Business cards are both the wave of the future and the way of the past.
A year or so ago I wrote a column about how to increase business using something as simple as those little billboards with your name on them-the ones you carry around in your pocket or purse your business cards. It was all about creative touches like stapling your business card to every check when paying a bill by mail, or clever ideas like not giving your card to a person who asks for it until you're sure he or she didn't ask just to get away from you. Or what to do if you don't have a card with you, but need something better than a cocktail napkin to write your phone number on.
In the column, I said if you had a great idea on using your business card to find more customers or a card you thought was extremely creative, to send it to me. I mentioned that if it were truly unique, I'd use it in my upcoming book on networking and the use of business cards. Well, the book's done. The title is "Here's My Card." If you sent me an idea and we used it in the book, we gave you recognition and you'll be getting a copy in the mail. If you didn't, I'd still like you to read the book. There are close to one hundred different ideas-from how to find more clients, customers, and contacts, to having a business card that really stands out from the rest.
Business cards are both the wave of the future and the way of the past. The cards may be low-tech, but they can leave an indelible impression. Think of the Lone Ranger. With a flurry of hoofs, a cloud of dust, and a hearty "Hi-Yo Silver," the Lone Ranger rides off into the sunset leaving everyone saying, "Who was that masked man?" What did he leave behind for the people to remember him? A shotgun shell? A spent .22 caliber cartridge? No. A silver bullet! Something that set him apart from all the rest. So, you've got two choices when handing out your business card. You can hand out a silver bullet in a memorable way, or you can just take a spent shell out of your pocket and hope for the best.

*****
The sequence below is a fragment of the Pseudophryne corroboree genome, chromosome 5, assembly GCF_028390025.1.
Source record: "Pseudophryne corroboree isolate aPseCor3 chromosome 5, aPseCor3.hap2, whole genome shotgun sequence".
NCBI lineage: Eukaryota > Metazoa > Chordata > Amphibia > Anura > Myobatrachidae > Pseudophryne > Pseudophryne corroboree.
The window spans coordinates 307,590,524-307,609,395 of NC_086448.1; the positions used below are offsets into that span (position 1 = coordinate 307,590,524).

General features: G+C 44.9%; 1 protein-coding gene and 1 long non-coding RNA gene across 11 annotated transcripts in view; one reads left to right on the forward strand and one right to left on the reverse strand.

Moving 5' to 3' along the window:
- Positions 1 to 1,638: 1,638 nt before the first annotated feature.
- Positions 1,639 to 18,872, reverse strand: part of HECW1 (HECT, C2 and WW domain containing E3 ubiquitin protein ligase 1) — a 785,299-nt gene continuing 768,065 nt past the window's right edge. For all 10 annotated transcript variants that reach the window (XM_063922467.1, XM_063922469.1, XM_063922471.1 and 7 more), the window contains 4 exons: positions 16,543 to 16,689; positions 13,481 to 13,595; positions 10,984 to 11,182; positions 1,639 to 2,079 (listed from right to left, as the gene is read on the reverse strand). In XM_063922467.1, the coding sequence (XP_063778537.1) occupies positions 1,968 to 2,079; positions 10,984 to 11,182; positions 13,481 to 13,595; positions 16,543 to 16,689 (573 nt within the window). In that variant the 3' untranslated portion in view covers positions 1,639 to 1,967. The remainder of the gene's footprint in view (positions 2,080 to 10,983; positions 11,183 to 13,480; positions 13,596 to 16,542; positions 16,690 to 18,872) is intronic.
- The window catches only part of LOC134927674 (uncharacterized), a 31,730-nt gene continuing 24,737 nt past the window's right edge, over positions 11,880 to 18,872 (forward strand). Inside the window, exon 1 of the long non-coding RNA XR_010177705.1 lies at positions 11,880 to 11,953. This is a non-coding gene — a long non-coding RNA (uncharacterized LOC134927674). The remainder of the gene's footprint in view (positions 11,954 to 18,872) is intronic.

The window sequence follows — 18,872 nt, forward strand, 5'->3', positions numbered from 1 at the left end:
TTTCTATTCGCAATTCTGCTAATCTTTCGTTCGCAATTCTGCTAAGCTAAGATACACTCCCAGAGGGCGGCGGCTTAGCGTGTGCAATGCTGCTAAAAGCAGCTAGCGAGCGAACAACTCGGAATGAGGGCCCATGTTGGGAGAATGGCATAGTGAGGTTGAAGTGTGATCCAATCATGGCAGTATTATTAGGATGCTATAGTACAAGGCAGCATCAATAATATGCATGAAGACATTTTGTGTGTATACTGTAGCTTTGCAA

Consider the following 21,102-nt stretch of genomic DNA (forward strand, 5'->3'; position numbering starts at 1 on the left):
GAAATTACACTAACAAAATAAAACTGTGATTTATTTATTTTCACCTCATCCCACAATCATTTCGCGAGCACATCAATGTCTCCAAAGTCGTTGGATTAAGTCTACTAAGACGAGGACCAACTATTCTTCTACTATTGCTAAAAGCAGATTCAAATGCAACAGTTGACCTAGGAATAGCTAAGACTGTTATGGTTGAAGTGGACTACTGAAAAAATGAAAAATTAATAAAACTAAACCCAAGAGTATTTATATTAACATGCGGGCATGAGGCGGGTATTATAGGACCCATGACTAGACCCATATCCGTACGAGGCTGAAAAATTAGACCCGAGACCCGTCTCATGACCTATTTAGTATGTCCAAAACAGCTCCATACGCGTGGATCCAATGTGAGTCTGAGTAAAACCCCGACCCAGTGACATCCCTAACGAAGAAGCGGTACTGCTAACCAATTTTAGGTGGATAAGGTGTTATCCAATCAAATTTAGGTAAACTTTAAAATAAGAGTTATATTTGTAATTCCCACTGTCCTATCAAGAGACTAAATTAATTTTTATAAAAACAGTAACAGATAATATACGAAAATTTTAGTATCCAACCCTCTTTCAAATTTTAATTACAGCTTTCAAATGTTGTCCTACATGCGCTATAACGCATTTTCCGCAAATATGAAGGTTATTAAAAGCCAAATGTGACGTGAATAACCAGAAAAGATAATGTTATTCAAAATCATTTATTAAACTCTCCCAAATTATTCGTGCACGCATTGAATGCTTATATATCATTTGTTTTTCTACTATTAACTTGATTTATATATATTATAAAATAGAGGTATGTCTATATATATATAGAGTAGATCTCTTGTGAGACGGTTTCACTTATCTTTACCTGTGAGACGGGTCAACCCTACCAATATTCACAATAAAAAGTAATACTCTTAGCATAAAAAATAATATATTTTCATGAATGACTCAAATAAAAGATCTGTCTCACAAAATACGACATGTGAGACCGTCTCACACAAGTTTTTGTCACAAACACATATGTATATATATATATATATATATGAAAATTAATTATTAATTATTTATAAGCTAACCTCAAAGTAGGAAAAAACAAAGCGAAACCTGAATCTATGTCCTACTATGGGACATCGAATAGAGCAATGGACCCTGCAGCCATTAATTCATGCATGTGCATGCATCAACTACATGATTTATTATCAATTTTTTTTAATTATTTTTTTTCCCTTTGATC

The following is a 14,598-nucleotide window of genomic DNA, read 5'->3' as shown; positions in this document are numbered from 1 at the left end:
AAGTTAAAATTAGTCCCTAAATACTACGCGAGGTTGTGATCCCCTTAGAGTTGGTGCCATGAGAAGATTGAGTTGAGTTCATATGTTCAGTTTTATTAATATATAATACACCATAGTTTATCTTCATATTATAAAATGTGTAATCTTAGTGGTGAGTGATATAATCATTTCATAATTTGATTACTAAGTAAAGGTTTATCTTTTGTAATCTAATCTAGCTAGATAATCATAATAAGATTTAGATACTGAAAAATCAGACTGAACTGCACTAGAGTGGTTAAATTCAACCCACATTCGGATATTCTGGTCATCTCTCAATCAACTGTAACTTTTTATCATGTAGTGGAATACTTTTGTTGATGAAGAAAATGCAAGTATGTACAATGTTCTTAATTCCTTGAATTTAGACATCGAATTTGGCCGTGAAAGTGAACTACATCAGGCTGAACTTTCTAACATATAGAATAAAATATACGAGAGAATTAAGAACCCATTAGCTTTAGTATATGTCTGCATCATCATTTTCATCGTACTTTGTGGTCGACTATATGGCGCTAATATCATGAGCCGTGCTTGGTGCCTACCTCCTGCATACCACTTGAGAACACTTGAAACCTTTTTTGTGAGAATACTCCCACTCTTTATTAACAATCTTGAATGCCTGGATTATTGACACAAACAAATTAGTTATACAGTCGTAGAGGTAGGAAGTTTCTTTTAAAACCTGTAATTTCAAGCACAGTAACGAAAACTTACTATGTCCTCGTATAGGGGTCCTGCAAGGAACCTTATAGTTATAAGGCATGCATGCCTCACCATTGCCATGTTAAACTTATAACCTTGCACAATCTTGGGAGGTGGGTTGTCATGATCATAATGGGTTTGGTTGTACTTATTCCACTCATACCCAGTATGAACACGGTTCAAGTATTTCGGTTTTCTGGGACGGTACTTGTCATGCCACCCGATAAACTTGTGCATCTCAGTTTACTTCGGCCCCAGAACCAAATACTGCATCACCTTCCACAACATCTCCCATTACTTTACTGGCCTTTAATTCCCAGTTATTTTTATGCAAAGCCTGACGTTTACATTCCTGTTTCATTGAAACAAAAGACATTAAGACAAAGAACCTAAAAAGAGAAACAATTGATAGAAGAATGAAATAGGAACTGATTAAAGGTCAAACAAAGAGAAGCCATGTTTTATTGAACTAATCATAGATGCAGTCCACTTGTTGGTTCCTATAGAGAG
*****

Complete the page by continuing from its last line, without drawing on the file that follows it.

A business card is your signature. It reveals a lot about you. The Lone Ranger didn't carry his silver bullets around in his pocket, getting dirty, scratched and dusty. He kept them in his ammo belt so they always looked brand new. And he always presented a silver bullet in a way that made the recipients proud to accept it. They were happy to receive it. They didn't throw it out. They kept it around. They couldn't wait to show it to their friends.
You don't want to leave potential customers saying, "Who was that masked man?" Make sure they know. Make sure they remember. Make sure they know who you are and what you do. Most importantly, leave an impression so ingrained that they automatically keep you in mind for the future. However, you need more than a good-looking business card to help create more business for you.
What's more important is the person behind the business card. A jerk with a great looking business card is still a jerk. You need a little personality along with personal contact. You need to work on your schmoozing skills, and you need to capitalize on your own "magic circle" of influence. The more people you talk to, the better your chance of doing more business. Business cards are an integral part of networking.
When someone asks what you do, you have the perfect opportunity to give out a business card. You explain what you do as you hand over your card. Best-selling author Harvey Mackay suggests a multiple-choice response to the question, because it gives the other person more than one possible way to connect. He says that his typical answer is something like:
"One, I sell envelopes. Two, I write self-help books. And three, I jog. I'm always looking for ideas for one and two, and trying to figure out how to get paid for number three."
Do you have a unique answer when someone asks what you do? What do you say when you hand out your business card? Come up with something that fits your personality, something that can make an impression. Then all you have to do is start finding more people to whom you can give your card.
Maybe the next person doesn't necessarily need a new living room. Maybe they're not quite interested in the furniture business. But once you establish a little rapport, get them to be your friends, and after you find out what they do, you might just say, "Do you have any friends or relatives that would be happy owning furnishings from our store? I'd appreciate it if you could refer me this is how I earn my living."
Most times you will get a name. Probably they will give you one just to get you off their backs. But hey, you might just get a great lead. A super contact. Someone else to give your business card to. And it goes on from there.
Bob Popyk is the publisher of Creative Selling®, a monthly newsletter on sales and marketing strategies for high-ticket retailers. His sales meetings and seminars are presented worldwide to major companies and industries. If you'd like to read all the ways to use your business card to actually create more business, just go into Border's, Barnes & Noble, or any local bookstore and ask for Here's My Card. or access Amazon.com.Questions on any aspect of sales education can be sent to FURNITURE WORLD at firstname.lastname@example.org.